The Old Church

The old sanctuary of Meritxell was repaired in 1994


The ‘Old Sanctuary’ (Romanesque style) was destroyed by a fire in 1972

The `Old church’ or `old sanctuary’ is a chapel dedicated to Saint Mary of Meritxell. It is a building of Romanesque origin erected at some moment before the second half of the 12th century. Only a few elements have been preserved from the old Romanesque building: the west wall that has been integrated inside one of the sidewalls of the baroque building. Also the foundations of the apse have been preserved and were discovered during the archaeological excavations of 1991. During the excavation were also found the south porch and the floor plant of the Romanesque building.

These remains are enough to imagine a simple structure and of reduced dimensions. It was designed of popular style: humble temple of a single ship reinforced by a semicircular apse.

The decoration of the inner walls would probably evoke the religious subjects of those days.


Around 1658 a new reconstruction took place and as a result they got almost a new church of baroque style. It was a larger construction and it looked almost as it is today, except for the rear which was altered in the 19th century when a small chamber was built behind the altar and the interior was decorated with murals. An addition was made to this new church of larger dimensions, a bell tower of double eye bell gable. Starting from this new reconstruction, the interior was decorated with new altarpieces. They were larger, artistically richer and more elaborated, according to the baroque style.

The increase of the veneration from the faithful towards the Virgin of Meritxell, was the germ of the new change in the church structure (19th century). A new chapel was included so the image of the Virgin would be more welcoming to the Andorran people and the devotee. In 1866, the painter Josep Oromí, decorated the inner walls of the building using the ‘horror bacui’ style. The decoration was based on architectonic figurations and curtain like elements.

The night of the 8th to the 9th of September 1972 a fire destroyed the church almost entirely, including original documents of the sanctuary. Along with these documents, all the images and altarpieces that decorated the interior of this temple were lost, including the Romanesque wooden carving of the Virgin of Meritxell. The remains that stood still were used in the reconstruction of 1994. The chapel of Santa Maria de Meritxell has become the framework of the permanent exhibit `Meritxell Memory’.

The building that we can visit today has a rectangular floor plant, apse of square floor plant, gabled roof, bell gable tower and porch leaned to the South wall.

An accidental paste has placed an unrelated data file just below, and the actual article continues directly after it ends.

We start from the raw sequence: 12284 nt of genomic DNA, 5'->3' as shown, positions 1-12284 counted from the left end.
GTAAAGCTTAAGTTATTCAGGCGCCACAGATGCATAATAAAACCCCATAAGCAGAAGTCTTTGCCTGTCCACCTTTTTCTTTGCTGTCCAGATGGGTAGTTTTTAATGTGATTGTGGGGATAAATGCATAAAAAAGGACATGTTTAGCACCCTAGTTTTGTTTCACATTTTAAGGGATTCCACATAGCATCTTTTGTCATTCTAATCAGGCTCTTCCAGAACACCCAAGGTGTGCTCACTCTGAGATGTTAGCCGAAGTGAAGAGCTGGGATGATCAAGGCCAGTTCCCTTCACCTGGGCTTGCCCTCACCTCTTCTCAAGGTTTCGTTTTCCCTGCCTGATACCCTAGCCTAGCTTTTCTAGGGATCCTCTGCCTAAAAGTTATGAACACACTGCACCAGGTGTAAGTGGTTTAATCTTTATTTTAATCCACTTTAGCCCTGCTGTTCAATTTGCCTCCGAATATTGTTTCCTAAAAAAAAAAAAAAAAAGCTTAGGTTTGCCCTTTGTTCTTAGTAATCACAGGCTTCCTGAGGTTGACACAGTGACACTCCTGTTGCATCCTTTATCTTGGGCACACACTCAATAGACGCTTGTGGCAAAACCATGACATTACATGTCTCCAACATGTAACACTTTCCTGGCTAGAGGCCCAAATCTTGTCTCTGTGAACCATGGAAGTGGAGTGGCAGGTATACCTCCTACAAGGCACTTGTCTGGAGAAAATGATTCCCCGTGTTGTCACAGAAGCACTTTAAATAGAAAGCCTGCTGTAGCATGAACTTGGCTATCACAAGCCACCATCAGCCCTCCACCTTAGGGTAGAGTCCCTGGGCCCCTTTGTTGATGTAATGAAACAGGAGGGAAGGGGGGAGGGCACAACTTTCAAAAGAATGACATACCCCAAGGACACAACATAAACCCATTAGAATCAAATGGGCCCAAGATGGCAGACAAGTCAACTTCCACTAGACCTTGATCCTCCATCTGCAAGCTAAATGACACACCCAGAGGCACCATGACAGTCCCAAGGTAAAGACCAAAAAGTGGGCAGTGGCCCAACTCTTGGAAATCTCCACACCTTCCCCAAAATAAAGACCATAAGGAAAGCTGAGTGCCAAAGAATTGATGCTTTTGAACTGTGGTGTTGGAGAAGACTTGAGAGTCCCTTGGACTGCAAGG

Old church after the fire


The fire of the Sanctuary of Meritxell, (night of the 8th to the 9th of September 1972) destroyed the building and everything what contained. The town, shocked by the ordeal, reacted immediately to the disaster, declaring its pain. At that time, everyone was talking about the catastrophe, the loss of Andorran personality and about the destruction of the patrimony.

In 1974, the Architecture studio of Ricardo Bofill presented the project of the new sanctuary that was inaugurated in 1976. The economic crisis, politics and the popular initial opposition made that the initial project was not fully executed. The new construction tries to synthesize and to combine the Romanesque forms and ruins of the old sanctuary with other architectonic elements (Renaissance and Islamic art).

The process of rehabilitation of the old or old sanctuary of Meritxell began 20 years after the fire. It ended in 1994 with the accomplishment of the commemorative `Meritxell Memory’ Exhibition Hall, which can be visited at the present time.


The beginning of this exhibit takes the visitor underneath a flowery ‘escaramujo’ (wild rose bush). This is a main character that, according to the legend, protected the image of the Virgin of Meritxell in January.

Once in the interior, different display cabinets, inspired by the forms of the altarpieces, serve as frame to explain the town, the history, the patronage and the fire of Meritxell. Simultaneously, the pieces more representative that survived the fire are also part of the exhibit.

In the background there are several pictures that show important moments lived in the sanctuary.